J. Rice: The only reason these documents are released is because we fought for them. Last year we requested these documents. In February of this year, after two extensions, we were told they didn’t exist.
They do exist, and what did they tell us? They tell us that communities, First Nations and families of the murdered and missing want public transportation along the Highway of Tears. Does the minister think hiding these documents because they contradicted his spin was the right thing to do? How can this minister explain this?
Hon. T. Stone: First, I would like to correct the member, for the record. The Ministry of Transportation has actually released almost 600 pages of records since 2012. There have been six…. Since 2012 there have been six responsive FOI requests related to Highway 16, three of which represented records which were posted on open gov — some of which date back many, many months. The other three requests were provided directly to the requesters.
This suggestion that there has been any attempt to not provide information is simply not true. Now, I’ve addressed the 36 pages. We agreed with the commissioner’s finding that the scope of that request was too narrow, and we have since disclosed the information.
The important thing here, I think, for people on Highway 16 is that we continue to focus on how we can make this corridor safer. That’s the work that I am pouring myself into. That’s the work that my officials are putting their shoulders into. We’re going to continue to do that important work to make that corridor safer.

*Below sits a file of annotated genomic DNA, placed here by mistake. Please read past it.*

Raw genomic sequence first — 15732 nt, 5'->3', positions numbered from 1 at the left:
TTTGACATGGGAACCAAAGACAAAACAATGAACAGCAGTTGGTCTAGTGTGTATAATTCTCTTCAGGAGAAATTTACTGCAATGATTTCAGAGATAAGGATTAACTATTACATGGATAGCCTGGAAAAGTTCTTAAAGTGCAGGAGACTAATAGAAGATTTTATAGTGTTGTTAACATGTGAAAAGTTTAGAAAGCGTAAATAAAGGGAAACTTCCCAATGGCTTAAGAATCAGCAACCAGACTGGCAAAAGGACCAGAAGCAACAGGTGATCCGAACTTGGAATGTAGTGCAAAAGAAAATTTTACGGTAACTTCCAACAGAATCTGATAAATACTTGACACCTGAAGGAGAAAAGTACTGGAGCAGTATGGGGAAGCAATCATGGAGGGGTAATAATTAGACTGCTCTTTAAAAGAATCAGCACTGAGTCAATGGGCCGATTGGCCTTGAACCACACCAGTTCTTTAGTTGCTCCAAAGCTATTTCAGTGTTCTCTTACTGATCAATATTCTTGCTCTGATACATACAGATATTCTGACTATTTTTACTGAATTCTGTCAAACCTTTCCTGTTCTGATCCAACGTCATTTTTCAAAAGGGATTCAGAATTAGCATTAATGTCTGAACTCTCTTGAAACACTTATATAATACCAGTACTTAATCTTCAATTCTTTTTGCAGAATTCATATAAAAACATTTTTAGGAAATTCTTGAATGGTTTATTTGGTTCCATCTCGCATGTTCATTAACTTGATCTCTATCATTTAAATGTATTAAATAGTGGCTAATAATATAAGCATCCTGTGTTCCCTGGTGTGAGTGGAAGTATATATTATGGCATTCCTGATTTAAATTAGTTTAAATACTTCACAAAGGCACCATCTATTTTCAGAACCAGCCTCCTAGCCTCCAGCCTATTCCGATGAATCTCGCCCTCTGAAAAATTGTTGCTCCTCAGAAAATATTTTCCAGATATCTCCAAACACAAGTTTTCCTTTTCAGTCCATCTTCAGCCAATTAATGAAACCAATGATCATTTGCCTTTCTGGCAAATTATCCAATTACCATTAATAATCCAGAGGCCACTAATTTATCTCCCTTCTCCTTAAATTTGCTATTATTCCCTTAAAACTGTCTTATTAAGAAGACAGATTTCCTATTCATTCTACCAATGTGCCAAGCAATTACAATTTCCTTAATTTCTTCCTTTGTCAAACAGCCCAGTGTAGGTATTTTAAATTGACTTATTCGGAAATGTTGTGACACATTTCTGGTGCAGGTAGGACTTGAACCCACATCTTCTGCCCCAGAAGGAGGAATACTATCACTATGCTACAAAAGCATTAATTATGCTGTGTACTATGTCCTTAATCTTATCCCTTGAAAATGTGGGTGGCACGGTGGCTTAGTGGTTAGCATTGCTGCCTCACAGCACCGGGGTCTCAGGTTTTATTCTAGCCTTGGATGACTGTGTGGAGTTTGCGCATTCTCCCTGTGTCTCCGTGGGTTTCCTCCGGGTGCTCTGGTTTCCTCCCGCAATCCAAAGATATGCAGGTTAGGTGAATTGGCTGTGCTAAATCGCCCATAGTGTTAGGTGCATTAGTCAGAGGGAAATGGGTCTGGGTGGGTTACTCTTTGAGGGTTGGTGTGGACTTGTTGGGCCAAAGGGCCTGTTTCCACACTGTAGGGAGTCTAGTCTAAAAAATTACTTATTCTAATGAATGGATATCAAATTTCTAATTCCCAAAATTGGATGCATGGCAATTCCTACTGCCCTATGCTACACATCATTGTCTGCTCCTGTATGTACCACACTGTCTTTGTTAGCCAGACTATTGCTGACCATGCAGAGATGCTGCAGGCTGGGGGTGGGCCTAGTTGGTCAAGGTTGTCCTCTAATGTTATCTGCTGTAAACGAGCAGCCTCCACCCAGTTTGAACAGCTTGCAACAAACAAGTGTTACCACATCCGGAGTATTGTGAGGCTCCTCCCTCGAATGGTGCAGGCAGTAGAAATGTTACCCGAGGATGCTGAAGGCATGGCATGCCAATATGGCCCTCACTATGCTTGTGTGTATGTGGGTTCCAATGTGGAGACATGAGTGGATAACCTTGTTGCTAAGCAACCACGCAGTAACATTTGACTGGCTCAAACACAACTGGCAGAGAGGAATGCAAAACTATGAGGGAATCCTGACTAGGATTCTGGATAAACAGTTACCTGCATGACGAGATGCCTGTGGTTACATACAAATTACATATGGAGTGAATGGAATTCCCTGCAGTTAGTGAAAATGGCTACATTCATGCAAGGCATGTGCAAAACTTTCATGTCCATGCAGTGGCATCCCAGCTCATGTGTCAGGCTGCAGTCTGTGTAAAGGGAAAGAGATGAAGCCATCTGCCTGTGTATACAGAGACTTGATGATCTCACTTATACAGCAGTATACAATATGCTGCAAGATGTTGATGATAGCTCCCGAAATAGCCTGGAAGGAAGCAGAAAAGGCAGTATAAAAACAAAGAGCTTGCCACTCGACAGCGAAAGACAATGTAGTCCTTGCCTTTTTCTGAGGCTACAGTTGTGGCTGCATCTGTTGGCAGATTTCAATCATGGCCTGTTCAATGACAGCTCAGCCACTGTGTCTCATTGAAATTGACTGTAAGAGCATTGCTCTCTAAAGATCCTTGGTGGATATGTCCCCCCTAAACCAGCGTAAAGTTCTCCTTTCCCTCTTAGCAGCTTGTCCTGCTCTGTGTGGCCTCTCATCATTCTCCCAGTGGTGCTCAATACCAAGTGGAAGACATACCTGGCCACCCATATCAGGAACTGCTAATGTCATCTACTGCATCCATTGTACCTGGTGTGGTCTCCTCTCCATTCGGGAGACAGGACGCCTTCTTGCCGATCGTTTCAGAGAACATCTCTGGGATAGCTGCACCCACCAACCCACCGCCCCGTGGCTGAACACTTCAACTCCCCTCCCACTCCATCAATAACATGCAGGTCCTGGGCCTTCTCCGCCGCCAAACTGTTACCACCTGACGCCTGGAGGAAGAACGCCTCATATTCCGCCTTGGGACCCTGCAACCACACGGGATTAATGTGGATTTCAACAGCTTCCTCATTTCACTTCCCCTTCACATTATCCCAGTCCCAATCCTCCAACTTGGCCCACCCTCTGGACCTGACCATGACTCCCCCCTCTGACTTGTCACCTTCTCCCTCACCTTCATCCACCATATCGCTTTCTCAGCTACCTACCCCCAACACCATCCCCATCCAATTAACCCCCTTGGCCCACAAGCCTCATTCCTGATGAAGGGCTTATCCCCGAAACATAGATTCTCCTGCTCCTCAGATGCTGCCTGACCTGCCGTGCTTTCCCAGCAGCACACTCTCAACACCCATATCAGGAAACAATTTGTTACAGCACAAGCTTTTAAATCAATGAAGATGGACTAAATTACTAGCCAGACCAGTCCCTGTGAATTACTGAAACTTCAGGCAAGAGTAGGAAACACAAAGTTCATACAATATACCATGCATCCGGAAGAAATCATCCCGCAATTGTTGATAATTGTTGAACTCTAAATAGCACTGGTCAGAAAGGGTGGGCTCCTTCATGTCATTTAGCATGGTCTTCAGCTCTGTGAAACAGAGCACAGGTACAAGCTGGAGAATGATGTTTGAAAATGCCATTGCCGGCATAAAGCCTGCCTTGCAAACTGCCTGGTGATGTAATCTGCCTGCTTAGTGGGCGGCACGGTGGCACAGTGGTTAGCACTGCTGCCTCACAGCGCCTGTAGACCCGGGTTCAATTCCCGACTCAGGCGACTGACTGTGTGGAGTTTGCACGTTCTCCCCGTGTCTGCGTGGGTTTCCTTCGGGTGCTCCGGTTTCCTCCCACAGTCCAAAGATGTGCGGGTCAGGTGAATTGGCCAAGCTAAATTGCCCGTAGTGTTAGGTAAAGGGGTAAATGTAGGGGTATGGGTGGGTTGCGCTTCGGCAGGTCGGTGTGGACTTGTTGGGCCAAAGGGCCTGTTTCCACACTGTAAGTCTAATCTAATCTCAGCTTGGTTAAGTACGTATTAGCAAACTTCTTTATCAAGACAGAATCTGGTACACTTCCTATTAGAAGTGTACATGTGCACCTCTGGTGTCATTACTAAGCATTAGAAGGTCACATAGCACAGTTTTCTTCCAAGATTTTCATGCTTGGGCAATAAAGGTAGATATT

Madame Speaker: The member for North Coast on a supplemental.
J. Rice: Communities were clear: they wanted a shuttle bus system. They needed it to be safe, to get groceries, to go to work. The minister tried to say communities didn’t want this. The documents say the complete opposite.
How could the Minister of Transportation get up in this House time after time and have such disregard for First Nations communities, the families of the murdered and missing along the Highway of Tears?
Hon. T. Stone: I’m going to continue to do the work that’s required with communities and First Nations along Highway 16 to identify safer transportation options. This is work that has been underway for a number of years now, and we’ll build upon what is a foundation along Highway 16 that the members opposite choose to ignore.
There is a transit service connecting a number of communities today. That’s because this government invests $1.5 million per year in B.C. Transit service. We invest $2 million per year in the Northern Health bus. We are aggressively continuing to expand cell coverage to make this corridor safer. We are working with First Nations on driver training and education services.
Through this symposium coming up in a few weeks in Smithers, which we’re co-sponsoring with the First Nations Health Authority, there will be more discussion on other strategies to make the corridor safer. This is hard work. This is complex work, but we are committed to doing everything we can to make this corridor as safe as it possibly can be.